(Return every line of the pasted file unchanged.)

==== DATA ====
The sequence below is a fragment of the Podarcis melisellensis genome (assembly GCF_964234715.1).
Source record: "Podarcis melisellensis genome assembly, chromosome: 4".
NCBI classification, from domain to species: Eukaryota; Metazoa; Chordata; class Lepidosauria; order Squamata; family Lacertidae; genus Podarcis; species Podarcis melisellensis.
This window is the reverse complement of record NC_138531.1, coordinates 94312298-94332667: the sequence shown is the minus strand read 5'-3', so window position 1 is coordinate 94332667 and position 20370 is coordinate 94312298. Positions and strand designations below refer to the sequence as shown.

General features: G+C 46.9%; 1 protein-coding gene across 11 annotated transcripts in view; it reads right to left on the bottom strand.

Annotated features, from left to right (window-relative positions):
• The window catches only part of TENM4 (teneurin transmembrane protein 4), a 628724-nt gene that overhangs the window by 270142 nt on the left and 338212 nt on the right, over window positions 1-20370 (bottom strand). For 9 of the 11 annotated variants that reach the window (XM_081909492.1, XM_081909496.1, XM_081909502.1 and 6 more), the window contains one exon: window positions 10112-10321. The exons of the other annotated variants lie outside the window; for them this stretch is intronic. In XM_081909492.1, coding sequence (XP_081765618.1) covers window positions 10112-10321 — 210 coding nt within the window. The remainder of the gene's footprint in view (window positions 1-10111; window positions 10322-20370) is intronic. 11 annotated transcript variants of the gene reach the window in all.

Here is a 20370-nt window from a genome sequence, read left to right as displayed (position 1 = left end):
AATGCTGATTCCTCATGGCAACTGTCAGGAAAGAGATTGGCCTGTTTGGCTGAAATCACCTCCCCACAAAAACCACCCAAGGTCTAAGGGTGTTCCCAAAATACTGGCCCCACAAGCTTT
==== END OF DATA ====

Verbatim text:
The sequence below is a fragment of the Podarcis melisellensis genome (assembly GCF_964234715.1).
Source record: "Podarcis melisellensis genome assembly, chromosome: 4".
NCBI classification, from domain to species: Eukaryota; Metazoa; Chordata; class Lepidosauria; order Squamata; family Lacertidae; genus Podarcis; species Podarcis melisellensis.
This window is the reverse complement of record NC_138531.1, coordinates 94312298-94332667: the sequence shown is the minus strand read 5'-3', so window position 1 is coordinate 94332667 and position 20370 is coordinate 94312298. Positions and strand designations below refer to the sequence as shown.

General features: G+C 46.9%; 1 protein-coding gene across 11 annotated transcripts in view; it reads right to left on the bottom strand.

Annotated features, from left to right (window-relative positions):
• The window catches only part of TENM4 (teneurin transmembrane protein 4), a 628724-nt gene that overhangs the window by 270142 nt on the left and 338212 nt on the right, over window positions 1-20370 (bottom strand). For 9 of the 11 annotated variants that reach the window (XM_081909492.1, XM_081909496.1, XM_081909502.1 and 6 more), the window contains one exon: window positions 10112-10321. The exons of the other annotated variants lie outside the window; for them this stretch is intronic. In XM_081909492.1, coding sequence (XP_081765618.1) covers window positions 10112-10321 — 210 coding nt within the window. The remainder of the gene's footprint in view (window positions 1-10111; window positions 10322-20370) is intronic. 11 annotated transcript variants of the gene reach the window in all.

Here is a 20370-nt window from a genome sequence, read left to right as displayed (position 1 = left end):
AATGCTGATTCCTCATGGCAACTGTCAGGAAAGAGATTGGCCTGTTTGGCTGAAATCACCTCCCCACAAAAACCACCCAAGGTCTAAGGGTGTTCCCAAAATACTGGCCCCACAAGCTTT